Sprint says let a thousand poles bloom

26 January 2016 by Steve Blum
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Smaller cells on poles in public right of ways and microwave backhaul are Sprint’s formula for future success, according to media reports (h/t to Omar Masry with the City and County of San Francisco for the pointer).

It’s all about operating costs. Right now, Sprint is paying for capacity on Crown Castle and American Tower-owned, full size macro cell sites. Instead, rumor has it, Sprint will opt for a multitude of cheaper small cells stuck on top of steel and/or wooden poles, planted along public roads and such, and leased from Mobilitie, a Newport Beach-based company. Under California law, telephone companies don’t have to pay to use the public right of way and local agencies have increasingly fewer alternatives for influencing what gets built in it.

Sprint doesn’t want to pay to lease fiber either, according to a story in Re/code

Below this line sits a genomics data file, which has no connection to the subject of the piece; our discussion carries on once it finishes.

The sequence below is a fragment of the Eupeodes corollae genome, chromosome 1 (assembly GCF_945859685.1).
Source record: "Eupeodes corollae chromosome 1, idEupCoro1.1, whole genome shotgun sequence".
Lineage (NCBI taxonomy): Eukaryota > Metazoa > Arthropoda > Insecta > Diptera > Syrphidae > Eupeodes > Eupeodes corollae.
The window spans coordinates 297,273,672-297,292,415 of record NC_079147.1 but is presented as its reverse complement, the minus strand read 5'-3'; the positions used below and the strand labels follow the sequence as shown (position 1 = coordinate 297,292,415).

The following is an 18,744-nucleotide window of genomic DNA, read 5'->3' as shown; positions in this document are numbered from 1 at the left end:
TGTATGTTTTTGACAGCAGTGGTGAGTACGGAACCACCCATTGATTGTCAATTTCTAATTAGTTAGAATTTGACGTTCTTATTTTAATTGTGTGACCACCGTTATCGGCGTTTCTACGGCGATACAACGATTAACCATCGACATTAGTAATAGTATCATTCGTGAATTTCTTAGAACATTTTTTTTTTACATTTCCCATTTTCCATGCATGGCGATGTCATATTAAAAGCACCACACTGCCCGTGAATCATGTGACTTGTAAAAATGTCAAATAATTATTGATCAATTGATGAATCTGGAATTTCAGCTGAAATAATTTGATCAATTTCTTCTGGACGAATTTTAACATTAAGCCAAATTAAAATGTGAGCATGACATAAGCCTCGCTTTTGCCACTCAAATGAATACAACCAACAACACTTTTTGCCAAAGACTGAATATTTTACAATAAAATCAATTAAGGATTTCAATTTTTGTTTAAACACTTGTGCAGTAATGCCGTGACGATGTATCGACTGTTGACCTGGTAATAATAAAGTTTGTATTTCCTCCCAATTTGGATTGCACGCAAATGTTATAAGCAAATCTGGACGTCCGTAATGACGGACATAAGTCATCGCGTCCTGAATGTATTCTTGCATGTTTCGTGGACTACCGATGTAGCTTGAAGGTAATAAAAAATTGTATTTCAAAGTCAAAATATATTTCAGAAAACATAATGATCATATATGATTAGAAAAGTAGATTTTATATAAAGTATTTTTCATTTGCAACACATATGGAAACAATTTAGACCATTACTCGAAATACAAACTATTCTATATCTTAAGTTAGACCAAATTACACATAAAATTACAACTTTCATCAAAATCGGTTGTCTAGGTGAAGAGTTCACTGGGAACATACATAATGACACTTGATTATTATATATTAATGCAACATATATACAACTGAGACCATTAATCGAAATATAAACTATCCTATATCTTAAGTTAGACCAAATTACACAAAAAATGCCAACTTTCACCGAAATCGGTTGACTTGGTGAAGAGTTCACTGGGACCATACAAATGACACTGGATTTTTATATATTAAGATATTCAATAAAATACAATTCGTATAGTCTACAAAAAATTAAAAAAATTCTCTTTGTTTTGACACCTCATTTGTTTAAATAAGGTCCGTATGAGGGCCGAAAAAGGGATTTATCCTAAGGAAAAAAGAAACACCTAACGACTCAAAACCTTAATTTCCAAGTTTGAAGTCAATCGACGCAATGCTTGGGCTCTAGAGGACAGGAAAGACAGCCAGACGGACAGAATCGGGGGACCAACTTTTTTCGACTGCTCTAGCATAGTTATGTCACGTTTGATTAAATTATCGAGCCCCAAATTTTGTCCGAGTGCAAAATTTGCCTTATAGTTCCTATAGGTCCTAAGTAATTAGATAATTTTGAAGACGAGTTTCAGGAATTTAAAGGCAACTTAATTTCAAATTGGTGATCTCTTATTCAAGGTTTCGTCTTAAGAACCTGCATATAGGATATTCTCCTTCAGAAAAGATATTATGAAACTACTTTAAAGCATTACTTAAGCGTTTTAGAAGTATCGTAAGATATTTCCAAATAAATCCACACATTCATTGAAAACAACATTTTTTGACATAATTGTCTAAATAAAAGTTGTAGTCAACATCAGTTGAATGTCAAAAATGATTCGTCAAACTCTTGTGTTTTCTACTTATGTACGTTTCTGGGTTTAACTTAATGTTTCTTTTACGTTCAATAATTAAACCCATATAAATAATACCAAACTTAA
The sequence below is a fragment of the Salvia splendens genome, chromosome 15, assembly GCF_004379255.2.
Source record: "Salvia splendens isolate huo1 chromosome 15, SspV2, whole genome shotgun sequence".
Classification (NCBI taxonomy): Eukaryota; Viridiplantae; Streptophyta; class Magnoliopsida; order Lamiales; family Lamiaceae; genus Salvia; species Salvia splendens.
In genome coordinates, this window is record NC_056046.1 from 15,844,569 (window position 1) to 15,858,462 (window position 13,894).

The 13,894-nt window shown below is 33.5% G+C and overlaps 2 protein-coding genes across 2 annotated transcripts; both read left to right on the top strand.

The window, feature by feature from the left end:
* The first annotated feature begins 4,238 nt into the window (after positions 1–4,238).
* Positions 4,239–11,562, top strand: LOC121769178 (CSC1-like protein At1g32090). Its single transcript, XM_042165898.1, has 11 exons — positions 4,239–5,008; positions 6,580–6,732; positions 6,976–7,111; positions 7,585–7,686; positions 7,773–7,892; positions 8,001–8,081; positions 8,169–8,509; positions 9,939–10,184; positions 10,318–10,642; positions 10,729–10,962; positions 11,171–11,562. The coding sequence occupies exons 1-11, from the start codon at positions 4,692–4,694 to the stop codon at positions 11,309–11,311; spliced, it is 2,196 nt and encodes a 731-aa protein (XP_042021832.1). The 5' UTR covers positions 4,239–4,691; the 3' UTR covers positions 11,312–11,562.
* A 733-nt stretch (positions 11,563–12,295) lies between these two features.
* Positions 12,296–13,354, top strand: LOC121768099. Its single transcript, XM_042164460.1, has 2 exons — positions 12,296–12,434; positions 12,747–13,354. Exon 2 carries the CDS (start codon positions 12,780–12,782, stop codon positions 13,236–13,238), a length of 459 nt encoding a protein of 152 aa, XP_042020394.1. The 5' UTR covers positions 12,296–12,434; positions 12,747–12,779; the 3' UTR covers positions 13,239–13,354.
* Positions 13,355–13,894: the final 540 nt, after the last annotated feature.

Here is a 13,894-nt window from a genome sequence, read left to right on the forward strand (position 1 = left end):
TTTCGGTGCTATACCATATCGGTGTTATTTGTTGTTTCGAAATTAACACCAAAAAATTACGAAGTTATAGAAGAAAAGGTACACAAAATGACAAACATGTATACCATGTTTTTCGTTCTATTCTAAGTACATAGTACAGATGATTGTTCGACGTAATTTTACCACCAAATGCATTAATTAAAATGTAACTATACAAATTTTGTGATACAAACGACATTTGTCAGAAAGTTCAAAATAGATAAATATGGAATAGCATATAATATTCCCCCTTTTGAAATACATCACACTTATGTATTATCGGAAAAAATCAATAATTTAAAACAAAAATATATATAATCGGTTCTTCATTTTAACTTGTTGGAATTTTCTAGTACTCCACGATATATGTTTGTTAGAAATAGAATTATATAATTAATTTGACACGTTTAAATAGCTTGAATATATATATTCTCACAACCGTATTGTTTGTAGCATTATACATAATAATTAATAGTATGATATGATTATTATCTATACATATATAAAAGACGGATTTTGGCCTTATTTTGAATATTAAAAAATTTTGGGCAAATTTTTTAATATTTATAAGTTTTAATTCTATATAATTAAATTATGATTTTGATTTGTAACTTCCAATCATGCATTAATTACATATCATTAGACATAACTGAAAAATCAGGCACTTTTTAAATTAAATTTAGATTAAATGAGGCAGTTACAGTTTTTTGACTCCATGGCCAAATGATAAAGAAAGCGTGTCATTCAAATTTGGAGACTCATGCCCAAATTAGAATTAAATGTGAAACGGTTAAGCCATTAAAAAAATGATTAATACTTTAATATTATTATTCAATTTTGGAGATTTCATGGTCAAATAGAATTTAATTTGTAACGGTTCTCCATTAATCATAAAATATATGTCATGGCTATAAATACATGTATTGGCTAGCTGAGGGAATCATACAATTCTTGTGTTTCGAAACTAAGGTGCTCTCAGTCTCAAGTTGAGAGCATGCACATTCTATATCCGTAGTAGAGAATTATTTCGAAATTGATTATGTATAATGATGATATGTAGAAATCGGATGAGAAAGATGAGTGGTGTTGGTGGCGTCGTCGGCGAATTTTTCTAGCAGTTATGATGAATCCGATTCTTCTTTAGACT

The carrier also is seeking to reduce its dependency on AT&T’s and Verizon’s high-speed, fiber-optic cables that provide links to the cellular towers and mobile switches…

Sprint has been been cutting annual checks of $1 billion for backhaul to its two big rivals and, not surprisingly, would prefer to put less money into those companies’ hands. The new plan would instead use microwave technology for this purpose, an approach previously used by Clearwire, which Sprint acquired in 2012.

Think of it as a preview of the world yet to come. Small cells – even smaller and more numerous than what Sprint is planning – will blossom when 5G networks are rolled out in the next decade. Which means more poles, and stuff on poles, in the landscape.